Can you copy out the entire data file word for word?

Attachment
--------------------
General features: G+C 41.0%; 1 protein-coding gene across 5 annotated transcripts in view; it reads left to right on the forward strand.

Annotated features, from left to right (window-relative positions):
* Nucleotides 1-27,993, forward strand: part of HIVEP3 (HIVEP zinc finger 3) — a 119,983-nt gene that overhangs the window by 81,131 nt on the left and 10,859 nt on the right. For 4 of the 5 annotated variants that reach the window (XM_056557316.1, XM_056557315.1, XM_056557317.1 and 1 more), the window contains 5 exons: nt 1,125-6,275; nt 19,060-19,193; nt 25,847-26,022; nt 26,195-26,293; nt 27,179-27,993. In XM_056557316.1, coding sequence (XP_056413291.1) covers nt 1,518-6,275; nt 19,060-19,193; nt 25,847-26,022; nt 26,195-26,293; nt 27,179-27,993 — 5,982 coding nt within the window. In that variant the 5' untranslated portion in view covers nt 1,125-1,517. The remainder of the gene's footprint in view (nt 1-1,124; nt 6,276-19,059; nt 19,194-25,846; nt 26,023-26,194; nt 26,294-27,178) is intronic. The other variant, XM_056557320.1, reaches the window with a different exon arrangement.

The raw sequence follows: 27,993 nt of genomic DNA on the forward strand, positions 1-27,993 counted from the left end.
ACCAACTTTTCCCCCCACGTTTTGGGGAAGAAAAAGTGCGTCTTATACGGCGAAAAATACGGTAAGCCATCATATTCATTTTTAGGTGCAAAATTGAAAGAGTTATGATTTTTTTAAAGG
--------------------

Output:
General features: G+C 41.0%; 1 protein-coding gene across 5 annotated transcripts in view; it reads left to right on the forward strand.

Annotated features, from left to right (window-relative positions):
* Nucleotides 1-27,993, forward strand: part of HIVEP3 (HIVEP zinc finger 3) — a 119,983-nt gene that overhangs the window by 81,131 nt on the left and 10,859 nt on the right. For 4 of the 5 annotated variants that reach the window (XM_056557316.1, XM_056557315.1, XM_056557317.1 and 1 more), the window contains 5 exons: nt 1,125-6,275; nt 19,060-19,193; nt 25,847-26,022; nt 26,195-26,293; nt 27,179-27,993. In XM_056557316.1, coding sequence (XP_056413291.1) covers nt 1,518-6,275; nt 19,060-19,193; nt 25,847-26,022; nt 26,195-26,293; nt 27,179-27,993 — 5,982 coding nt within the window. In that variant the 5' untranslated portion in view covers nt 1,125-1,517. The remainder of the gene's footprint in view (nt 1-1,124; nt 6,276-19,059; nt 19,194-25,846; nt 26,023-26,194; nt 26,294-27,178) is intronic. The other variant, XM_056557320.1, reaches the window with a different exon arrangement.

The raw sequence follows: 27,993 nt of genomic DNA on the forward strand, positions 1-27,993 counted from the left end.
ACCAACTTTTCCCCCCACGTTTTGGGGAAGAAAAAGTGCGTCTTATACGGCGAAAAATACGGTAAGCCATCATATTCATTTTTAGGTGCAAAATTGAAAGAGTTATGATTTTTTTAAAGG